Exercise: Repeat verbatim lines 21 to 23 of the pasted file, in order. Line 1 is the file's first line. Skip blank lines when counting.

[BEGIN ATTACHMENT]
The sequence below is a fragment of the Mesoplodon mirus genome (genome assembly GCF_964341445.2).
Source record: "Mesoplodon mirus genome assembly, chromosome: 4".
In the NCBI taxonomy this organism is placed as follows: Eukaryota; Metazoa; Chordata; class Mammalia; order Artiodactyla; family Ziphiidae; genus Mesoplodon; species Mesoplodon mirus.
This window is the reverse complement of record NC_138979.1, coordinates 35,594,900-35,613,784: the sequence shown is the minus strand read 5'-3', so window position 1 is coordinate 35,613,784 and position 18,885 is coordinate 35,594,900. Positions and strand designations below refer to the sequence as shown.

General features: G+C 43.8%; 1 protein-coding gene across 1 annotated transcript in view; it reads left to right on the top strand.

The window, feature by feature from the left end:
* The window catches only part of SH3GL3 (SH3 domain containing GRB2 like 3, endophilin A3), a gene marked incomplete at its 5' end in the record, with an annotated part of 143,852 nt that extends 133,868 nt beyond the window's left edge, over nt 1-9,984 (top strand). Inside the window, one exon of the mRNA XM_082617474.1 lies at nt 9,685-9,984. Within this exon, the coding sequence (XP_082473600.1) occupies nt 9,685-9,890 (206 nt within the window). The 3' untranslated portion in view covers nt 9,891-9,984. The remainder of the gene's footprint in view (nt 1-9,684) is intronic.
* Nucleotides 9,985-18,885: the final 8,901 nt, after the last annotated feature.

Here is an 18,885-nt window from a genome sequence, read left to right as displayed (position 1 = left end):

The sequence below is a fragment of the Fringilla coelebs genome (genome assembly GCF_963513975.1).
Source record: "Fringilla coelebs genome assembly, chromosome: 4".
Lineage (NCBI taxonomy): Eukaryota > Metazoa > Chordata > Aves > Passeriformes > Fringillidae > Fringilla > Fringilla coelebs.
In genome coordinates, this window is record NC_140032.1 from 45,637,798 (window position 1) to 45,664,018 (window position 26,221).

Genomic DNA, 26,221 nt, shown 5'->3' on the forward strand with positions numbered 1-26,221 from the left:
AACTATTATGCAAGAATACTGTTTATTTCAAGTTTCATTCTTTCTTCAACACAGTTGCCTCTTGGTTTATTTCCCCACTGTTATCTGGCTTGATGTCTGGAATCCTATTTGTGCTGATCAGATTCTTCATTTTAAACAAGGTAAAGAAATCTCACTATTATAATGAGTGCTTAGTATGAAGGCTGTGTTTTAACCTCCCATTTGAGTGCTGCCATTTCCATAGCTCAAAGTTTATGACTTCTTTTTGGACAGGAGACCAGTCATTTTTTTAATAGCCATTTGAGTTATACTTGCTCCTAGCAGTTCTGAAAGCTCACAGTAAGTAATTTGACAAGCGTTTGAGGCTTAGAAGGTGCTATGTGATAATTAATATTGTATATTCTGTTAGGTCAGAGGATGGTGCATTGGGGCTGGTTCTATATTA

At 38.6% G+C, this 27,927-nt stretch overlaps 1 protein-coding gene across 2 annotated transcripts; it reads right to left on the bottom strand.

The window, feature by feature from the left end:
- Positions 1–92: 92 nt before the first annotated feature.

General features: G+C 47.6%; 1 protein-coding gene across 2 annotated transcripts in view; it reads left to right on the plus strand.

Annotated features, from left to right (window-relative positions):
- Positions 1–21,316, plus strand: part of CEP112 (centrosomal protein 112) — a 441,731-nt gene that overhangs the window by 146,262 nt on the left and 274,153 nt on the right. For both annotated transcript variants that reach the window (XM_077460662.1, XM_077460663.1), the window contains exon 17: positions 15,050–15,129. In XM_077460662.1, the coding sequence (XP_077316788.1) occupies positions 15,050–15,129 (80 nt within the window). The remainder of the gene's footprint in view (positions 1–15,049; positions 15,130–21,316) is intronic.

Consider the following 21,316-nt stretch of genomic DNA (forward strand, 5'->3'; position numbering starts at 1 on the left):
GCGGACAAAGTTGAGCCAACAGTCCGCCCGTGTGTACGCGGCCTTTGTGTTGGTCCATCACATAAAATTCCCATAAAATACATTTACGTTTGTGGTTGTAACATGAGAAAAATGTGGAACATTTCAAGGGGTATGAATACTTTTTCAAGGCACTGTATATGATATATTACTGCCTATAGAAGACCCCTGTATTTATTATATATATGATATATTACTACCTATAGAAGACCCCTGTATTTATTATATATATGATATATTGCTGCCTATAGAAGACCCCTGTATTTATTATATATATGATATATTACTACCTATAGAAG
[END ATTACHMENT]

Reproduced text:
- Positions 1–21,316, plus strand: part of CEP112 (centrosomal protein 112) — a 441,731-nt gene that overhangs the window by 146,262 nt on the left and 274,153 nt on the right. For both annotated transcript variants that reach the window (XM_077460662.1, XM_077460663.1), the window contains exon 17: positions 15,050–15,129. In XM_077460662.1, the coding sequence (XP_077316788.1) occupies positions 15,050–15,129 (80 nt within the window). The remainder of the gene's footprint in view (positions 1–15,049; positions 15,130–21,316) is intronic.

Consider the following 21,316-nt stretch of genomic DNA (forward strand, 5'->3'; position numbering starts at 1 on the left):
GCGGACAAAGTTGAGCCAACAGTCCGCCCGTGTGTACGCGGCCTTTGTGTTGGTCCATCACATAAAATTCCCATAAAATACATTTACGTTTGTGGTTGTAACATGAGAAAAATGTGGAACATTTCAAGGGGTATGAATACTTTTTCAAGGCACTGTATATGATATATTACTGCCTATAGAAGACCCCTGTATTTATTATATATATGATATATTACTACCTATAGAAGACCCCTGTATTTATTATATATATGATATATTGCTGCCTATAGAAGACCCCTGTATTTATTATATATATGATATATTACTACCTATAGAAG